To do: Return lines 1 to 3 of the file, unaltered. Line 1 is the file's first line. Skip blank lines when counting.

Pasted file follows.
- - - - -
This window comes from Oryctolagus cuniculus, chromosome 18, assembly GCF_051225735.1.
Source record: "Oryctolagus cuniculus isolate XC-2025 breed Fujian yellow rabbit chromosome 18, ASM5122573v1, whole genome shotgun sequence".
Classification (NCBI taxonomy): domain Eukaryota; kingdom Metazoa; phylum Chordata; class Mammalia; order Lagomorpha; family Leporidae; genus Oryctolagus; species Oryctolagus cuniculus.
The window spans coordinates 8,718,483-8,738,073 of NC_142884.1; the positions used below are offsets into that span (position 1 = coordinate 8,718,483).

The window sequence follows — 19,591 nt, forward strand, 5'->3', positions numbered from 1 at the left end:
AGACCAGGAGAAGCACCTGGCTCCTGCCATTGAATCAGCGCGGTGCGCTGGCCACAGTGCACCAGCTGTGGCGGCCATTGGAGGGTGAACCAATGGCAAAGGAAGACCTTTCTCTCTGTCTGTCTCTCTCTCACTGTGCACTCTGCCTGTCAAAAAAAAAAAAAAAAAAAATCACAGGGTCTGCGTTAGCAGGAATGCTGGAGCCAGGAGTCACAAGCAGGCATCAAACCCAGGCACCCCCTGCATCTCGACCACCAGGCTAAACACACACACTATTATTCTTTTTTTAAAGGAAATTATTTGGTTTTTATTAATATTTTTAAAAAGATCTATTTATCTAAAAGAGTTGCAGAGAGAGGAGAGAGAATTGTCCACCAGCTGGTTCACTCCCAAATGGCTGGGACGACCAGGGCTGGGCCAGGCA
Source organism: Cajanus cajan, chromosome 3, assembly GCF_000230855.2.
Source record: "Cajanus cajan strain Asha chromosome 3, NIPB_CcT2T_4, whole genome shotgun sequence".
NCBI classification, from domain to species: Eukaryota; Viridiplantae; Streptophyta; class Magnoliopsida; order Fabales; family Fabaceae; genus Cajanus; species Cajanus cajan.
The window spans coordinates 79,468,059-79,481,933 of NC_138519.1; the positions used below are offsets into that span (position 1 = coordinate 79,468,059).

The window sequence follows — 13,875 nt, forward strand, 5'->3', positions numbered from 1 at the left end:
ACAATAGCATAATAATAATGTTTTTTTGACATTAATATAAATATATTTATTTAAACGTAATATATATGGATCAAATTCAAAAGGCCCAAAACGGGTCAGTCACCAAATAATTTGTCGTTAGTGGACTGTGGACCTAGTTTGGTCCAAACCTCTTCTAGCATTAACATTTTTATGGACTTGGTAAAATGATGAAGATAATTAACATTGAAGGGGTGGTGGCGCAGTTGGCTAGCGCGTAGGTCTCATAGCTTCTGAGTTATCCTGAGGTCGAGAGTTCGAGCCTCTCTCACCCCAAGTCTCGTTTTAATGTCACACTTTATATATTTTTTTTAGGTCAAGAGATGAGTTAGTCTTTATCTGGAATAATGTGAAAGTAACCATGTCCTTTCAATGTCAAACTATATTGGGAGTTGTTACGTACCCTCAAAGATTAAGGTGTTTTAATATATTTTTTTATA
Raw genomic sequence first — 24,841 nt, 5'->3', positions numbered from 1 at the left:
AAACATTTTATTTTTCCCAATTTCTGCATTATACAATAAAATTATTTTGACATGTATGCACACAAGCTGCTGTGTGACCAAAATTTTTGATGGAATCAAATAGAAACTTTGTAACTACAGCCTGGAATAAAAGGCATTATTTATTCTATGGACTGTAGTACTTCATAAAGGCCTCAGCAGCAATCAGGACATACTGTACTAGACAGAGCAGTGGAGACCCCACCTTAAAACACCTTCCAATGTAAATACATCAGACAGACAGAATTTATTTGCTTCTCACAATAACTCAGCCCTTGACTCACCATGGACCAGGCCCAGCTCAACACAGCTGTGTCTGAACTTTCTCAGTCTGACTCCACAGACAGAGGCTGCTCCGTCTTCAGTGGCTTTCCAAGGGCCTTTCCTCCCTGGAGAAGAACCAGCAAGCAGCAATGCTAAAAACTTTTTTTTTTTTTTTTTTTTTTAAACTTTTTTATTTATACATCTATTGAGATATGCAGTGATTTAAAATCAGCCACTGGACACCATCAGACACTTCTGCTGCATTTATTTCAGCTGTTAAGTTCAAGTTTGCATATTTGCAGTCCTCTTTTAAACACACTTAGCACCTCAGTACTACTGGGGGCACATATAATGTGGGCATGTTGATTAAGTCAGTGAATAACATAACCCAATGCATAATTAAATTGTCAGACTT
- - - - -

This window comes from Oryctolagus cuniculus, chromosome 18, assembly GCF_051225735.1.
Source record: "Oryctolagus cuniculus isolate XC-2025 breed Fujian yellow rabbit chromosome 18, ASM5122573v1, whole genome shotgun sequence".
Classification (NCBI taxonomy): domain Eukaryota; kingdom Metazoa; phylum Chordata; class Mammalia; order Lagomorpha; family Leporidae; genus Oryctolagus; species Oryctolagus cuniculus.